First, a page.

Lt. Col. Hampton flew F-16s in the US Air Force for 20 years. He saw combat in both Desert Storm and Operation Iraqi Freedom. As a member of the infamous Wild Weasels, it was his job to fly in first, attract the enemy's attention, avoid getting shot down, and destroy their air defense systems. The book covers his entire career in gripping detail - from initial training through deployments to, finally, retirement.
Perhaps the strongest praise I can bestow is also the most general - and that is that I absolutely love Lt. Col. Hampton's style of writing. It was detailed, wonderfully so, to the point that I maintained a constant mental picture as I read. I pictured myself in the cockpit of his F-16 and could envision the SAMs streaking up into the sky from the drab desert terrain. Yet it was also so well-explained and nuanced that you were never confused by what you were reading. He perfectly threads the fine line between legible-to-the-layman and total-fighter-pilot-speak.
The stories themselves are great, full of detail and accurate, true-to-form dialogue. Which is to say all the language is decidedly not PG. But it shouldn't be. It reads just like the words you'd expect to hear coming out of a fighter pilot's mouth. I loved it. A brief sample...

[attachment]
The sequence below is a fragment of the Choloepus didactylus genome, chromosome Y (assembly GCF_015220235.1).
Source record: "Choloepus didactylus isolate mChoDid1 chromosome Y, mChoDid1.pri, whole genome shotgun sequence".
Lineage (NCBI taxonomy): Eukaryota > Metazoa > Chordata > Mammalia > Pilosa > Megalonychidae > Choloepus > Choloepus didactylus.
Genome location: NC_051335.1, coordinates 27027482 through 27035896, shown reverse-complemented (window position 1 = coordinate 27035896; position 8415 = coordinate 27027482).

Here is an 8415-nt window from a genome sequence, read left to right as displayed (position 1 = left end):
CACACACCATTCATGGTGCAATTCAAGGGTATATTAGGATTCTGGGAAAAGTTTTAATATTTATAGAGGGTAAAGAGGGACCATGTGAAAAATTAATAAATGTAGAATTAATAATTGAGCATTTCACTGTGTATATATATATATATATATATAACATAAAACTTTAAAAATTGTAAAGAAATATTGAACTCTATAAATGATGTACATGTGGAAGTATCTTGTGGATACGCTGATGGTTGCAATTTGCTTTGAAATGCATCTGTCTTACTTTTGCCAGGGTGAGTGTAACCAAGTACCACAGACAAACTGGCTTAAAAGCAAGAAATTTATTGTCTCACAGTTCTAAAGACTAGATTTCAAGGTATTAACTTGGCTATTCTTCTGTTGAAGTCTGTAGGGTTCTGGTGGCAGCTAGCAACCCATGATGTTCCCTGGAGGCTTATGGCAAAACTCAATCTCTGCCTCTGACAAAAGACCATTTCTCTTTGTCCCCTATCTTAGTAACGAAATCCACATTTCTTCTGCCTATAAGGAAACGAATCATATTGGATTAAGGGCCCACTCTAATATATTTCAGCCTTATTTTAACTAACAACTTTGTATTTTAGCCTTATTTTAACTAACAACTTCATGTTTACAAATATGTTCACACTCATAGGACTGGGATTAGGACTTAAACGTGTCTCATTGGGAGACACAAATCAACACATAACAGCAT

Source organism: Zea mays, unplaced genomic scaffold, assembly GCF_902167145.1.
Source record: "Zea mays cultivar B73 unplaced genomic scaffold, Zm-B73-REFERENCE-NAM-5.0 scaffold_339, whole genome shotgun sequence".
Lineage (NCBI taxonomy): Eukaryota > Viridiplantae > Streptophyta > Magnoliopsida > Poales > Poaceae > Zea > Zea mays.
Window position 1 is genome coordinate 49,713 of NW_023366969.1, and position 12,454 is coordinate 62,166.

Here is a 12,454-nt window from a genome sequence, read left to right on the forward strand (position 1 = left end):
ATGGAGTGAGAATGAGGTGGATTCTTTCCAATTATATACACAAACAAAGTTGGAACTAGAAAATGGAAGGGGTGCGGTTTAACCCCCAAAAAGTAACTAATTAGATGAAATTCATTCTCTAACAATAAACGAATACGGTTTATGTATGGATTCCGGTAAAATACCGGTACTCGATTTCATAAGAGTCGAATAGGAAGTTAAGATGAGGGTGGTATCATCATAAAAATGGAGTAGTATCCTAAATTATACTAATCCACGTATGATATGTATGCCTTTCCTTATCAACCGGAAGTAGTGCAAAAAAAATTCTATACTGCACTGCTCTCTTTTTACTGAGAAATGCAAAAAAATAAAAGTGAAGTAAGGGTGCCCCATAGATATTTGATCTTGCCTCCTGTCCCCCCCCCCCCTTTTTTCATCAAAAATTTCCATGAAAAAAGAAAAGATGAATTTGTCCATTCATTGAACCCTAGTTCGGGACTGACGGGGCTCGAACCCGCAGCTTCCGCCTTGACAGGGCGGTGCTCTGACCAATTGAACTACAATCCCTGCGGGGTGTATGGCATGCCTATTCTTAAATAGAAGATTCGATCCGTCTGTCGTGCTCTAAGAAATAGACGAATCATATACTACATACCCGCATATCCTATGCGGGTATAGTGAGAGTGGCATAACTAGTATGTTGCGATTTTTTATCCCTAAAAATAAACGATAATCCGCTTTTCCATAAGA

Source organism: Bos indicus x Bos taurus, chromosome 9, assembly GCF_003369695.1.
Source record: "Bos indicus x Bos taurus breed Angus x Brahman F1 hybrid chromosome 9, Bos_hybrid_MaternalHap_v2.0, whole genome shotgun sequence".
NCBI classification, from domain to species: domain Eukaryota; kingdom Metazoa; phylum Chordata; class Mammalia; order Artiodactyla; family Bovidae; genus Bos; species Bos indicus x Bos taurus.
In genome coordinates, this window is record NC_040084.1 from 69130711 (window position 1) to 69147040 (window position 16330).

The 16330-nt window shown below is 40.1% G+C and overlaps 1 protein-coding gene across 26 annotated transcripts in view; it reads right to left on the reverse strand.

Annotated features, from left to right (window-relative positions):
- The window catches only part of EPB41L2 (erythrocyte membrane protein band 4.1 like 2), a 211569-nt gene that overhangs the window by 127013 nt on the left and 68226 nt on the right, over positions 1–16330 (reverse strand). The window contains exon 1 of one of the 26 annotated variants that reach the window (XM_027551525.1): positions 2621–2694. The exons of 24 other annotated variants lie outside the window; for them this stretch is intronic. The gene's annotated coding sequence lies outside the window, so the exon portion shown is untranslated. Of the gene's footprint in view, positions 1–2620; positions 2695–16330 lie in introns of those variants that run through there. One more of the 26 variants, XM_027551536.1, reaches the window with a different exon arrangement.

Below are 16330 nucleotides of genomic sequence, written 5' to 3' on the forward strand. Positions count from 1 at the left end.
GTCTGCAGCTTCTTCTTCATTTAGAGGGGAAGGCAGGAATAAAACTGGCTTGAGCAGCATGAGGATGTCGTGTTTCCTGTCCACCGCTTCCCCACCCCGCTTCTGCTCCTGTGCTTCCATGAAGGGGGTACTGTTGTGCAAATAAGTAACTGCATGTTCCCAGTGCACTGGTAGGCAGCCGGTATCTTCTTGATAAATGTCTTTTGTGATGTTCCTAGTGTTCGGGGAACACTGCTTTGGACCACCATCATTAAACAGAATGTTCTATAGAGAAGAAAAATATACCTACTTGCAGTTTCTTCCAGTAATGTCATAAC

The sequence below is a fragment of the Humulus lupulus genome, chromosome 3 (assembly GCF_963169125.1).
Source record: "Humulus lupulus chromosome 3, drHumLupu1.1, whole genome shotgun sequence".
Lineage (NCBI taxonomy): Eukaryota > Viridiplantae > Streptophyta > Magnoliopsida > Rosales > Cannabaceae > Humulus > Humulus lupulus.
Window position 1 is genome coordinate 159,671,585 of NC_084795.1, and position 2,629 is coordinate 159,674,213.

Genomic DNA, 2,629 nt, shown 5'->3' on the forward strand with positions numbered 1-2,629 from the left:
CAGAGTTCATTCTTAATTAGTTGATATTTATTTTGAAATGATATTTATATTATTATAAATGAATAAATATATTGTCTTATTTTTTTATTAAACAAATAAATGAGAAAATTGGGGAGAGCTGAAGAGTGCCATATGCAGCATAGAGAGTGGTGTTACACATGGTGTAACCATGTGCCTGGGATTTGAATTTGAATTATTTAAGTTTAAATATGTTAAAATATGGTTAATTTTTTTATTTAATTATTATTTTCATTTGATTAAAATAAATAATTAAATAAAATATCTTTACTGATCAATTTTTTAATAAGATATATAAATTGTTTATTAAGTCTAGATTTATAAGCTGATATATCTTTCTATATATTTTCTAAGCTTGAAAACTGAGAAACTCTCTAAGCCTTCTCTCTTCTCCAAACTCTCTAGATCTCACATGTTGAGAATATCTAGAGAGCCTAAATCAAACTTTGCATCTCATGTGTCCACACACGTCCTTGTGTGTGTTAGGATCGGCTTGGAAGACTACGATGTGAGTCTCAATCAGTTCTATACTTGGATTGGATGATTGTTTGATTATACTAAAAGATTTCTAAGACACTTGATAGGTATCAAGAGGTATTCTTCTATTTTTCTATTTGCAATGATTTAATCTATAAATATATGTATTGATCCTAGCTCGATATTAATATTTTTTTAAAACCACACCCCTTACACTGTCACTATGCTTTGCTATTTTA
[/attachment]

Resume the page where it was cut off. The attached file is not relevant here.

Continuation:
"The problem with a hole in the clouds was that everything on the ground that could shoot was generally aimed up through the hole. Waiting. Waiting for some fighter pilot with more balls than brains to try and sneak down through it. A sucker.
"Everyone in Baghdad was awake now and looking up at the two American fighter jets who were insane enough to come down low over their capital city and basically flip the bird to every SAM and anti-aircraft gun on the ground. I think it really pissed them off.
"Down...down...down. The fighter was shuddering from the speed and the weight of the cluster bombs under my wings. Five hundred and twenty knots now... 600 miles per hour. What a way to spend a birthday. Today I was thirty-nine, and I'd really rather be on a beach with a pitcher of margaritas."
Beyond the words themselves, every story is very well-formed and completely engrossing. From simple training exercises to losing an engine (the only engine, mind you) on takeoff to the throes of near-death combat, every one drew me in to the point that I couldn't put the book down until the end of the chapter. And then I still wanted to keep reading.
If you enjoy military aviation or just like a good ol' flying story... then I think this is a great book for you. The writing is detailed, biting, hilarious at times, and altogether excellent. It's a perfect match for the amazing stories that come from twenty years' experience in the cockpit of an F-16. If you're looking for an entertaining, captivating read I highly recommend Viper Pilot.
Rating: 5/5 Cubs
Full disclosure - I was contacted by the publisher last summer and was offered a free review copy of the book. All thoughts and opinions are 100% my own.
If you decide to purchase this book based upon my review, I would appreciate if you do so by clicking on one of the Amazon links in this post. It really helps support the blog. Thanks! -Steve